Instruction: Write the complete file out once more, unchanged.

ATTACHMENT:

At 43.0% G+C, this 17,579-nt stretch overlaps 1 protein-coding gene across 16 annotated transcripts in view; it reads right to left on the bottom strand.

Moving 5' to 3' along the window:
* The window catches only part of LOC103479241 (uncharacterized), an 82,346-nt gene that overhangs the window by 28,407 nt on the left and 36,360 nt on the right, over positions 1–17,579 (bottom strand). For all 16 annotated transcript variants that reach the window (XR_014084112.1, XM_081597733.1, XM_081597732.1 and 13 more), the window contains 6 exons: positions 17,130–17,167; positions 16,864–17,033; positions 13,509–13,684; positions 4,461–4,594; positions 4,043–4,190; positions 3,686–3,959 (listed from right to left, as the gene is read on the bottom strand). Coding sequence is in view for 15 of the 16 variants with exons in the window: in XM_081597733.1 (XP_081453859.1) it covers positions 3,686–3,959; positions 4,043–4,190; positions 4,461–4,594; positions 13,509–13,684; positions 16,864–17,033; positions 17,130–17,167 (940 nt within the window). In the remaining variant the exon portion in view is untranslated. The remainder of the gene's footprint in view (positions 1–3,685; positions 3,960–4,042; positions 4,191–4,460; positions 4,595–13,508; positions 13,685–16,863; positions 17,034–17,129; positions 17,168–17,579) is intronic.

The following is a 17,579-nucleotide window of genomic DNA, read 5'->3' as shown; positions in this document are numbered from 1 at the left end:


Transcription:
At 43.0% G+C, this 17,579-nt stretch overlaps 1 protein-coding gene across 16 annotated transcripts in view; it reads right to left on the bottom strand.

Moving 5' to 3' along the window:
* The window catches only part of LOC103479241 (uncharacterized), an 82,346-nt gene that overhangs the window by 28,407 nt on the left and 36,360 nt on the right, over positions 1–17,579 (bottom strand). For all 16 annotated transcript variants that reach the window (XR_014084112.1, XM_081597733.1, XM_081597732.1 and 13 more), the window contains 6 exons: positions 17,130–17,167; positions 16,864–17,033; positions 13,509–13,684; positions 4,461–4,594; positions 4,043–4,190; positions 3,686–3,959 (listed from right to left, as the gene is read on the bottom strand). Coding sequence is in view for 15 of the 16 variants with exons in the window: in XM_081597733.1 (XP_081453859.1) it covers positions 3,686–3,959; positions 4,043–4,190; positions 4,461–4,594; positions 13,509–13,684; positions 16,864–17,033; positions 17,130–17,167 (940 nt within the window). In the remaining variant the exon portion in view is untranslated. The remainder of the gene's footprint in view (positions 1–3,685; positions 3,960–4,042; positions 4,191–4,460; positions 4,595–13,508; positions 13,685–16,863; positions 17,034–17,129; positions 17,168–17,579) is intronic.

The following is a 17,579-nucleotide window of genomic DNA, read 5'->3' as shown; positions in this document are numbered from 1 at the left end: